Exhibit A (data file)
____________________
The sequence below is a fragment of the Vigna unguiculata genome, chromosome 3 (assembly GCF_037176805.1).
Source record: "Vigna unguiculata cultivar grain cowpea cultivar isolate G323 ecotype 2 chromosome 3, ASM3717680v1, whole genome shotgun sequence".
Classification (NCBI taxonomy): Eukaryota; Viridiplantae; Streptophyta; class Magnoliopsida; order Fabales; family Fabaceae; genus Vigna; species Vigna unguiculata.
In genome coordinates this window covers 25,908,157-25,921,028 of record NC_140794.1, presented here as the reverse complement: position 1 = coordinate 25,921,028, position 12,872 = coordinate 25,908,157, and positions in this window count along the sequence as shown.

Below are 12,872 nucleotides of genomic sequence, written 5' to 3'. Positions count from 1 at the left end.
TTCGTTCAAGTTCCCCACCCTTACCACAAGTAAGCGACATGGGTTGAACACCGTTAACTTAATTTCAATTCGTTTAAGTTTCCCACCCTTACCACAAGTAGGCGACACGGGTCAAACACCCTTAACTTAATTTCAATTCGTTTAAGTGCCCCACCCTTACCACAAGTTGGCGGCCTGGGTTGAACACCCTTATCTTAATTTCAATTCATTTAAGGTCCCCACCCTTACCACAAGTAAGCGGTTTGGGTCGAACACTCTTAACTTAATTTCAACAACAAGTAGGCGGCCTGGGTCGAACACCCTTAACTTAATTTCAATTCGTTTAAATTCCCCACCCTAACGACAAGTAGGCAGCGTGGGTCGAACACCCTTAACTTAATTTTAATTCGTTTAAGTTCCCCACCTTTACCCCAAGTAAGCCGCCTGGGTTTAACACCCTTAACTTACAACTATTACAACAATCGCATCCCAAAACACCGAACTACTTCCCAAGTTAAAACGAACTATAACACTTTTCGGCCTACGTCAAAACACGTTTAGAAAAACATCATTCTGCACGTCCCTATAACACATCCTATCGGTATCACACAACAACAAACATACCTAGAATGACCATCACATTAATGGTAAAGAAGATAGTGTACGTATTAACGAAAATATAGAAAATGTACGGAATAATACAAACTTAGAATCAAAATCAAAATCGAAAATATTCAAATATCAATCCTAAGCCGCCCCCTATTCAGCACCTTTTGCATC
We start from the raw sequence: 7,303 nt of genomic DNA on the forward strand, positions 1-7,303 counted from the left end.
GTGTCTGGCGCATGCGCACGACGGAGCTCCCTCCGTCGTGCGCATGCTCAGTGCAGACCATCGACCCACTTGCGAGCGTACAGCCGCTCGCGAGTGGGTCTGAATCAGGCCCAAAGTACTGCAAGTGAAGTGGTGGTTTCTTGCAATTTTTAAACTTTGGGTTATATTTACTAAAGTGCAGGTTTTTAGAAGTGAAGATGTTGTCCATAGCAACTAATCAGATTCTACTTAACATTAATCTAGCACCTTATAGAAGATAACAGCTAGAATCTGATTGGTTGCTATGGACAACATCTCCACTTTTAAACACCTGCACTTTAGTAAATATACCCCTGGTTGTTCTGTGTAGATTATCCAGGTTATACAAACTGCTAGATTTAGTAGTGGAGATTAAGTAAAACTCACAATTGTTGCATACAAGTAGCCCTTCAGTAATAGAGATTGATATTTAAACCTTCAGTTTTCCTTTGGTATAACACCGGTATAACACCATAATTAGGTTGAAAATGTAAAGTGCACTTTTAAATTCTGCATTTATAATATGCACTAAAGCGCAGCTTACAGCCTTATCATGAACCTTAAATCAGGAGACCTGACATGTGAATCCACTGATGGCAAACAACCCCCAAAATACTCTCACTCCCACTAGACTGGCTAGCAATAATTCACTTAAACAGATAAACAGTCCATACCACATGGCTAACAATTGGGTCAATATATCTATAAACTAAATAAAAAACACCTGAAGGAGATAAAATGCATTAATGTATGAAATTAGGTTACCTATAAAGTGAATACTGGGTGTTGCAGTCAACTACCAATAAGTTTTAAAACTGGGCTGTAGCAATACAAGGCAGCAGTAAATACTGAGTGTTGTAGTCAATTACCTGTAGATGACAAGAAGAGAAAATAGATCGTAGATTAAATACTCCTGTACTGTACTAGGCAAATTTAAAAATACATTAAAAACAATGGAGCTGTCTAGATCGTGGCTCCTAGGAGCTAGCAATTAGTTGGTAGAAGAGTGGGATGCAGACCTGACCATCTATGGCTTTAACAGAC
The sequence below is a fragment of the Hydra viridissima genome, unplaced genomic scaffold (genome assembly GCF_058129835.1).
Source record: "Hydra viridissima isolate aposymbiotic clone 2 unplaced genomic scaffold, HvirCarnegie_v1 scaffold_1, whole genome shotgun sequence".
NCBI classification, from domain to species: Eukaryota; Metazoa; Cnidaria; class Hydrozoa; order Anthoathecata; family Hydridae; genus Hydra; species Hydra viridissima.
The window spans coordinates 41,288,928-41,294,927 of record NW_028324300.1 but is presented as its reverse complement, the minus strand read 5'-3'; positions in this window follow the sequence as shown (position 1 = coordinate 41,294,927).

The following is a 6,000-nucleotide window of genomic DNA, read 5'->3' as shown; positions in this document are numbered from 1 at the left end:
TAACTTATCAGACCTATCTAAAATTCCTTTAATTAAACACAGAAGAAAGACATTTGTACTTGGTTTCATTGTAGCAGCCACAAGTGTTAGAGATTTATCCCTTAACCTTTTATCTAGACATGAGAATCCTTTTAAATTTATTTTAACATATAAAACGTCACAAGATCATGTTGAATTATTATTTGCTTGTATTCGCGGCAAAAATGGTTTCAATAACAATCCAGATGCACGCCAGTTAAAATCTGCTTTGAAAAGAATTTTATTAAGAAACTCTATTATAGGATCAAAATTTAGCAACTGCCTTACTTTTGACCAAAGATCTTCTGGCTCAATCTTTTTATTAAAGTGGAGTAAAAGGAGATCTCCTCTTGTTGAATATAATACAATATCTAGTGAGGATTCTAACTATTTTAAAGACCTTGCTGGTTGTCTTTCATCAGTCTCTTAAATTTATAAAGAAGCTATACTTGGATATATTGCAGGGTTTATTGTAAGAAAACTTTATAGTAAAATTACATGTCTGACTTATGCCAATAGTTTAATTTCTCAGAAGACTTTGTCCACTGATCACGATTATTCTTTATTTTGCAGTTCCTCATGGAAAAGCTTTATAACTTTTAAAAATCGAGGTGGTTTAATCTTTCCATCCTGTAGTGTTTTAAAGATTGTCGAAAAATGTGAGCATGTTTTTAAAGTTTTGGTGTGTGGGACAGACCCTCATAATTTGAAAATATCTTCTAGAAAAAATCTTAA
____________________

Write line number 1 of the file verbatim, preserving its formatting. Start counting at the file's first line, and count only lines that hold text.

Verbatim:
The sequence below is a fragment of the Vigna unguiculata genome, chromosome 3 (assembly GCF_037176805.1).